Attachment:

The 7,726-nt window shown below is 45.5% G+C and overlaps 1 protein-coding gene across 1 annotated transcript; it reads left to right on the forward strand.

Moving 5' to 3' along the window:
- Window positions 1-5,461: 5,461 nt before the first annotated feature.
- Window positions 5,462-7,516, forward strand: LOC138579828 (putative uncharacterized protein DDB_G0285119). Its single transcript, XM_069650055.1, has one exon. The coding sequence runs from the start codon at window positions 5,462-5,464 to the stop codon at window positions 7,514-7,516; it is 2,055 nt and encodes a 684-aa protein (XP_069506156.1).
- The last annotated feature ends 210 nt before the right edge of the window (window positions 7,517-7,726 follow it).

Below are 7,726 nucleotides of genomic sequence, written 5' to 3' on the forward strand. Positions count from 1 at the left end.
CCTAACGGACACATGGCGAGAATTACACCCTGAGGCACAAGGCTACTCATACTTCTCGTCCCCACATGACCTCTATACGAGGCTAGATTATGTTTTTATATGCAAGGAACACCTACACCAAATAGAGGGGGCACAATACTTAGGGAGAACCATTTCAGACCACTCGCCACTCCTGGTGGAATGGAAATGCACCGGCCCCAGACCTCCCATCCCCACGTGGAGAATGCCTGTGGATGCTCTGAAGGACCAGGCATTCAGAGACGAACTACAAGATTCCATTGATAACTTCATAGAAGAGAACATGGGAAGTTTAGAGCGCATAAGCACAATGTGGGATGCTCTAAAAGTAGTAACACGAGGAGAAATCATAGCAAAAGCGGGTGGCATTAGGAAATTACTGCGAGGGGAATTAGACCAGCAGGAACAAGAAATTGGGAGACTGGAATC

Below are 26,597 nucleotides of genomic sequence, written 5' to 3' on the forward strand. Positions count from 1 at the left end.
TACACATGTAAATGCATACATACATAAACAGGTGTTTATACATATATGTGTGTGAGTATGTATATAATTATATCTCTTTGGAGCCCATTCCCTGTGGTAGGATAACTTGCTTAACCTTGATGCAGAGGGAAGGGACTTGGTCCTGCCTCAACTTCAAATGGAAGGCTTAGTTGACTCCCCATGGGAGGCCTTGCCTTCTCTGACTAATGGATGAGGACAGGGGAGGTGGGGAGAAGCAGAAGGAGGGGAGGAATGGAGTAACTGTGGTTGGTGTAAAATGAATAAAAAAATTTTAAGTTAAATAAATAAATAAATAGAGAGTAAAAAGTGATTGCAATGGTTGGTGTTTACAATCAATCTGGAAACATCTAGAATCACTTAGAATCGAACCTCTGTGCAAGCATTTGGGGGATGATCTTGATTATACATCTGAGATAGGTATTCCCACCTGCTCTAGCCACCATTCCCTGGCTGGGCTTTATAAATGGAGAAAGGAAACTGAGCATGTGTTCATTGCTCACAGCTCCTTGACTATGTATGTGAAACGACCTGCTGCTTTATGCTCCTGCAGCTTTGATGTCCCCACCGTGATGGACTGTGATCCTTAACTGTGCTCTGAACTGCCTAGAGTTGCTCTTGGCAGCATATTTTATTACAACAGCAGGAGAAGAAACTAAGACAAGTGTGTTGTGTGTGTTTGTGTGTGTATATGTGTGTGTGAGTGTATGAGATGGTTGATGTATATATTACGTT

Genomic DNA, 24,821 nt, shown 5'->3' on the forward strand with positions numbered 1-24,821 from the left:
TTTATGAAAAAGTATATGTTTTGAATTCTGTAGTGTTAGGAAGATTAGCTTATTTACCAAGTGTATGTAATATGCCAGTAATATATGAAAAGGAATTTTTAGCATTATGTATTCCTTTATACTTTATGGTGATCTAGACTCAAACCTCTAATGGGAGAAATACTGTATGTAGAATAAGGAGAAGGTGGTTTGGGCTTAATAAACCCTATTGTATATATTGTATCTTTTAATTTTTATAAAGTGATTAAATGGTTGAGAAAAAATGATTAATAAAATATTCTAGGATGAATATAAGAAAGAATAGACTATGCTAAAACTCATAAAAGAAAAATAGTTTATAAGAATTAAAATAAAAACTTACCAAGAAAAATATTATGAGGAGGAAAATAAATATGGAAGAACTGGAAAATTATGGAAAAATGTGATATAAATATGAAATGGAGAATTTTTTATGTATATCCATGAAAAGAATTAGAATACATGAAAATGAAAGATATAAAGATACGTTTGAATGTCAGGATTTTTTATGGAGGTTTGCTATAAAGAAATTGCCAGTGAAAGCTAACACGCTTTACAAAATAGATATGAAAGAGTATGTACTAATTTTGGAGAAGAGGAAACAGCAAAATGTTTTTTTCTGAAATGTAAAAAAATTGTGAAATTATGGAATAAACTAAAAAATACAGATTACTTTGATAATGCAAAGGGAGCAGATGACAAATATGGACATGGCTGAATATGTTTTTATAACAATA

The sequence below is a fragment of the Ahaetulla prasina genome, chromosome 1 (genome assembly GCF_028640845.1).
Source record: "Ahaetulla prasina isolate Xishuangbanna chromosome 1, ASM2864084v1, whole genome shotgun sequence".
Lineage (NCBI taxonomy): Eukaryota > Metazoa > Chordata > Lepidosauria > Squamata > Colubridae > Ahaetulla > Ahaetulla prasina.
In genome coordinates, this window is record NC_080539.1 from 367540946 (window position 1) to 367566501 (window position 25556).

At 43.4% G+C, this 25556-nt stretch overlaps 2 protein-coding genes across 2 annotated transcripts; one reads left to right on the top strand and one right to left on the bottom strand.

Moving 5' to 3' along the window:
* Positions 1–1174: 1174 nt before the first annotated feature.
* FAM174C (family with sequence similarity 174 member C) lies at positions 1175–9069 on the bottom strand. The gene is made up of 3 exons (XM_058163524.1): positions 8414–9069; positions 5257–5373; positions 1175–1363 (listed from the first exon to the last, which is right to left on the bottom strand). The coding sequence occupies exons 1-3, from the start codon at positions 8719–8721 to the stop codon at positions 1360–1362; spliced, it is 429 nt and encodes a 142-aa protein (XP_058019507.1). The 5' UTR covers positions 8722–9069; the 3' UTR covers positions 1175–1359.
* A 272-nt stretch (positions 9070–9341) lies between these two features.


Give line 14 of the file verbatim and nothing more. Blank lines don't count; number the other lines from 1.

Lineage (NCBI taxonomy): Eukaryota > Metazoa > Chordata > Lepidosauria > Squamata > Colubridae > Ahaetulla > Ahaetulla prasina.